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Action needed to minimise interest rate pain.

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Media Statement


6 November 2003

Action needed to minimise interest rate pain

With every market economist in Australia now predicting a series of interest rate rises in 2004, the Federal Government needs to act quickly to minimise the damage for Australian families, homebuyers and small businesses.

Yesterday’s $30 interest rate rise was bad enough. A series of rises next year will cruel the household budget for many Australians. The debt servicing ratio for home loans in Australia has never been higher.

I urge the Government to meet urgently with the Reserve Bank to address its concerns about the Australian economy - specifically, the housing bubble and the excessive level of household debt.

The RBA has already advanced one policy recommendation: the national regulation of the real estate promotion industry. I am sure it has many other proposals for smoothing out the housing cycle and building a savings culture in this country.

If the Government acts now interest rate rises next year may be avoided. Jaw-boning the Reserve Bank is not a solution. The Government needs to work with the RBA to make urgent policy changes. Action, rather than talk, is needed to overcome Australia’s housing affordability crisis.

If the Government brings forward sensible changes then they will have the full support of the Labor Opposition. We don’t want to see families feel the financial pain of interest rate rises next year.

I again urge the Treasurer to adopt Labor’s proposals for smoothing out the housing cycle:

• Developing urban policies to influence housing supply and land releases in our major cities.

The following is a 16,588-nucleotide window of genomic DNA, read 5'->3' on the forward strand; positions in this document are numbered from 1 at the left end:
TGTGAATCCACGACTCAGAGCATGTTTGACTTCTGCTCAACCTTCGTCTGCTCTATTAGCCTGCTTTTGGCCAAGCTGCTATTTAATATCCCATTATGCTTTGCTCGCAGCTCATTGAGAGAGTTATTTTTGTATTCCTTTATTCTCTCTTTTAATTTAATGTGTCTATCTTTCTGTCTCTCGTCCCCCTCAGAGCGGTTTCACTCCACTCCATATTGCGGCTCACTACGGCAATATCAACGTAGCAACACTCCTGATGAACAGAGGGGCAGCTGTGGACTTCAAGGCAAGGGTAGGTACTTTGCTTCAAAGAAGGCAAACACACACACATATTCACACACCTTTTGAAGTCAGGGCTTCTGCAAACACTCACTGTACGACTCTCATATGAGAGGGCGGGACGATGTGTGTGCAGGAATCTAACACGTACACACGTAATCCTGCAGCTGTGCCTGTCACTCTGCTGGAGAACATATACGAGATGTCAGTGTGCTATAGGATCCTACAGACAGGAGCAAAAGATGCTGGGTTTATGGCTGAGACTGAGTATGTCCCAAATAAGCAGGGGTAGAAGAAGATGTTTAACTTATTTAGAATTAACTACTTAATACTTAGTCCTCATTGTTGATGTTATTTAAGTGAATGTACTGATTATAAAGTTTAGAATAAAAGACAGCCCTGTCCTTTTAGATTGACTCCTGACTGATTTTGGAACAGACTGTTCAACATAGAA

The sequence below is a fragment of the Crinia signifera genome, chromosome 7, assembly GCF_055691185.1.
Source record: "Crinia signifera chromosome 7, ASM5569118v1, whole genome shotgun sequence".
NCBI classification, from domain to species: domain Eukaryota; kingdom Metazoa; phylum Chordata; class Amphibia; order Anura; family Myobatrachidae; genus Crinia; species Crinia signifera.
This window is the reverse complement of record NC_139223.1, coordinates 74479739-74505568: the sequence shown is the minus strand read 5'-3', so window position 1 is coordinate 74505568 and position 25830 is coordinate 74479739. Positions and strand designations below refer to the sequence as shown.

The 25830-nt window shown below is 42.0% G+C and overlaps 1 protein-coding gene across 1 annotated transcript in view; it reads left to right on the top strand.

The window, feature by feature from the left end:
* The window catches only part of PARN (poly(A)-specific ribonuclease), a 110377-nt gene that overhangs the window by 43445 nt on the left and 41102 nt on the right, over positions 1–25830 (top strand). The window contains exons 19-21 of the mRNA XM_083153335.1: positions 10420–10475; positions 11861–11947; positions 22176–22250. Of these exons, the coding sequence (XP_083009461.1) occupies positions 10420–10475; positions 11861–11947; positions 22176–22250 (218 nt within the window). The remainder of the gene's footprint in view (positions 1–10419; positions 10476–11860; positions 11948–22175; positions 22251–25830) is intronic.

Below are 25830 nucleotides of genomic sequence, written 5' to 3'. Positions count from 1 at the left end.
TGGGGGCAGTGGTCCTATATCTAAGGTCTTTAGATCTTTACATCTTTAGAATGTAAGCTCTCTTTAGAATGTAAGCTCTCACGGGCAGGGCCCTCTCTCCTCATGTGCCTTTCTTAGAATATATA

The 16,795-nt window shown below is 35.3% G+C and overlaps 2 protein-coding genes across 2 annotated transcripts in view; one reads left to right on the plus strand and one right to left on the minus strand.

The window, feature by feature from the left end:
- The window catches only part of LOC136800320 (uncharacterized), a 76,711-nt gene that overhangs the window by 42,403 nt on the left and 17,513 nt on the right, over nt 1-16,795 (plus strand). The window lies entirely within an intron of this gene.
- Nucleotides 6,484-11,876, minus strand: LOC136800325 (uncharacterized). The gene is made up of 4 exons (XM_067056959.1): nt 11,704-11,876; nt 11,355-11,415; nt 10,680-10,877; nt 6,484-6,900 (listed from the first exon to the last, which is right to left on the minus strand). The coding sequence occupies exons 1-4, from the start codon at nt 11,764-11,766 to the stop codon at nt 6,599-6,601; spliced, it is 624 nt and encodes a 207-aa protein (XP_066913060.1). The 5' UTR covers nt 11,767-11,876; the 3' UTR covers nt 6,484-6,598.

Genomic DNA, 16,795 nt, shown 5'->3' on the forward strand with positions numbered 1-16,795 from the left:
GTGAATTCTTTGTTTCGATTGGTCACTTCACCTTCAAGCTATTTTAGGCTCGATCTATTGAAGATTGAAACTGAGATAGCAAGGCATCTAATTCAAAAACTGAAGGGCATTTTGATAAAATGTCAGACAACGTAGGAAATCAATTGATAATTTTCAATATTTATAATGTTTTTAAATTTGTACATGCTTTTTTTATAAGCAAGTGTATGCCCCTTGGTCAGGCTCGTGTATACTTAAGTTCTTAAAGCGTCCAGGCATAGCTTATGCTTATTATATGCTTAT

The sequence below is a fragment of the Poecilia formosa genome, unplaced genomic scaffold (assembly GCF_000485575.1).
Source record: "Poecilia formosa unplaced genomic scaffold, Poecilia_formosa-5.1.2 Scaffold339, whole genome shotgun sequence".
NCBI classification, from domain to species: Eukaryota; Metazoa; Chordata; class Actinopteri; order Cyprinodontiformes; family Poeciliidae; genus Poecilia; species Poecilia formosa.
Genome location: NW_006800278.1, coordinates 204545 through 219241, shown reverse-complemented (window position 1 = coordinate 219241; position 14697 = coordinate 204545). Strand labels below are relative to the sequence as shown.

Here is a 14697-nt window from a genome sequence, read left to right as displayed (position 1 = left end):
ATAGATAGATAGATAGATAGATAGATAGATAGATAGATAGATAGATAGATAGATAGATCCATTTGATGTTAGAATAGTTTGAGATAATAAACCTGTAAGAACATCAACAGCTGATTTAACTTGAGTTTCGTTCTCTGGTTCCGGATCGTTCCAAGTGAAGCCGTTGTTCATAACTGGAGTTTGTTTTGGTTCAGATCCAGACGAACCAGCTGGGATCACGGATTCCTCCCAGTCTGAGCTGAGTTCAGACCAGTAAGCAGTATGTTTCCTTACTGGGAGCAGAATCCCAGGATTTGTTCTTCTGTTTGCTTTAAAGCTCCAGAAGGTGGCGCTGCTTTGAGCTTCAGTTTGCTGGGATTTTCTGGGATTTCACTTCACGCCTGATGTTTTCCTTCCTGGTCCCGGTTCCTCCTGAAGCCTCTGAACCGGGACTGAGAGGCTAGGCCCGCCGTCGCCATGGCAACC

• Adopting a national population policy - specifically, the redirection of migration growth pressures out of the Sydney housing market.

• Ensuring that the release of Commonwealth land holdings (such as disused military sites) has regard for the state of the housing cycle - that is, they act in a counter-cyclical way to stabilise the market.

• Amending the Corporations Act (in co-operation with the States) to ensure that ASIC has the power to regulate property investment advisers. Despite calls by the RBA Governor for national regulation, the Government has said that it regards this as a State and Territory responsibility.

• Ensuring comprehensive national regulation of mortgage brokers and originators, plus preventing the recent practice of lending against car equity (“Liberty loans”).

• Abandoning the Prime Minister’s plan for a second mortgage market which would further overheat the housing sector.

• Introducing new savings programs and incentives for Australian families, thereby improving the household balance sheet and lowering the risks of excessive household debt.

This is a strategy for economic stability and downward pressure on interest rates.

Contact: Michael Cooney 0411 591 120 mob